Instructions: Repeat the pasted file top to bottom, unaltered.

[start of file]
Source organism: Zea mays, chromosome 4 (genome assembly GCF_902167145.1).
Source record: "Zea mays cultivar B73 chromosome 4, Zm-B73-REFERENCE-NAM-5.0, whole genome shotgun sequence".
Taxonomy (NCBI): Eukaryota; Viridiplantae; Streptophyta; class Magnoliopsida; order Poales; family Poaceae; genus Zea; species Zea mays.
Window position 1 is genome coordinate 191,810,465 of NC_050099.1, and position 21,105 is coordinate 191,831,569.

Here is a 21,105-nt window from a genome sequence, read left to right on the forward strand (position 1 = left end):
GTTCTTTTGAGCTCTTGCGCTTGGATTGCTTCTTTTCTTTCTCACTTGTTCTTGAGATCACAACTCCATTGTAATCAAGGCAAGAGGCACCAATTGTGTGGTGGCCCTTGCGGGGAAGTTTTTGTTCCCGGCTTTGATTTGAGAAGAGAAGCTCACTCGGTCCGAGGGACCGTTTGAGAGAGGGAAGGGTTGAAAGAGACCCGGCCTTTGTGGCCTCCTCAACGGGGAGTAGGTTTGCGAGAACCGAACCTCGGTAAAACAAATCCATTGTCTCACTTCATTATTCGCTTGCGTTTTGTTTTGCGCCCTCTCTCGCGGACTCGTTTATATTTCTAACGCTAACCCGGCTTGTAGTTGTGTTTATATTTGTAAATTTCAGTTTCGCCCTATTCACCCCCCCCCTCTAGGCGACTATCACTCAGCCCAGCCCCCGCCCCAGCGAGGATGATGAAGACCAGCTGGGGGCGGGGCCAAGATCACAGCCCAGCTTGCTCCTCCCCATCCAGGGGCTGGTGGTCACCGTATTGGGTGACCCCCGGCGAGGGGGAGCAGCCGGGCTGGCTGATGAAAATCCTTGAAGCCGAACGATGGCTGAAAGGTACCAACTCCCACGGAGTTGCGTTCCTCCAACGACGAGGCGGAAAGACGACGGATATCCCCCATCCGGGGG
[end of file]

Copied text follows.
Source organism: Zea mays, chromosome 4 (genome assembly GCF_902167145.1).
Source record: "Zea mays cultivar B73 chromosome 4, Zm-B73-REFERENCE-NAM-5.0, whole genome shotgun sequence".
Taxonomy (NCBI): Eukaryota; Viridiplantae; Streptophyta; class Magnoliopsida; order Poales; family Poaceae; genus Zea; species Zea mays.
Window position 1 is genome coordinate 191,810,465 of NC_050099.1, and position 21,105 is coordinate 191,831,569.

Here is a 21,105-nt window from a genome sequence, read left to right on the forward strand (position 1 = left end):
GTTCTTTTGAGCTCTTGCGCTTGGATTGCTTCTTTTCTTTCTCACTTGTTCTTGAGATCACAACTCCATTGTAATCAAGGCAAGAGGCACCAATTGTGTGGTGGCCCTTGCGGGGAAGTTTTTGTTCCCGGCTTTGATTTGAGAAGAGAAGCTCACTCGGTCCGAGGGACCGTTTGAGAGAGGGAAGGGTTGAAAGAGACCCGGCCTTTGTGGCCTCCTCAACGGGGAGTAGGTTTGCGAGAACCGAACCTCGGTAAAACAAATCCATTGTCTCACTTCATTATTCGCTTGCGTTTTGTTTTGCGCCCTCTCTCGCGGACTCGTTTATATTTCTAACGCTAACCCGGCTTGTAGTTGTGTTTATATTTGTAAATTTCAGTTTCGCCCTATTCACCCCCCCCCTCTAGGCGACTATCACTCAGCCCAGCCCCCGCCCCAGCGAGGATGATGAAGACCAGCTGGGGGCGGGGCCAAGATCACAGCCCAGCTTGCTCCTCCCCATCCAGGGGCTGGTGGTCACCGTATTGGGTGACCCCCGGCGAGGGGGAGCAGCCGGGCTGGCTGATGAAAATCCTTGAAGCCGAACGATGGCTGAAAGGTACCAACTCCCACGGAGTTGCGTTCCTCCAACGACGAGGCGGAAAGACGACGGATATCCCCCATCCGGGGG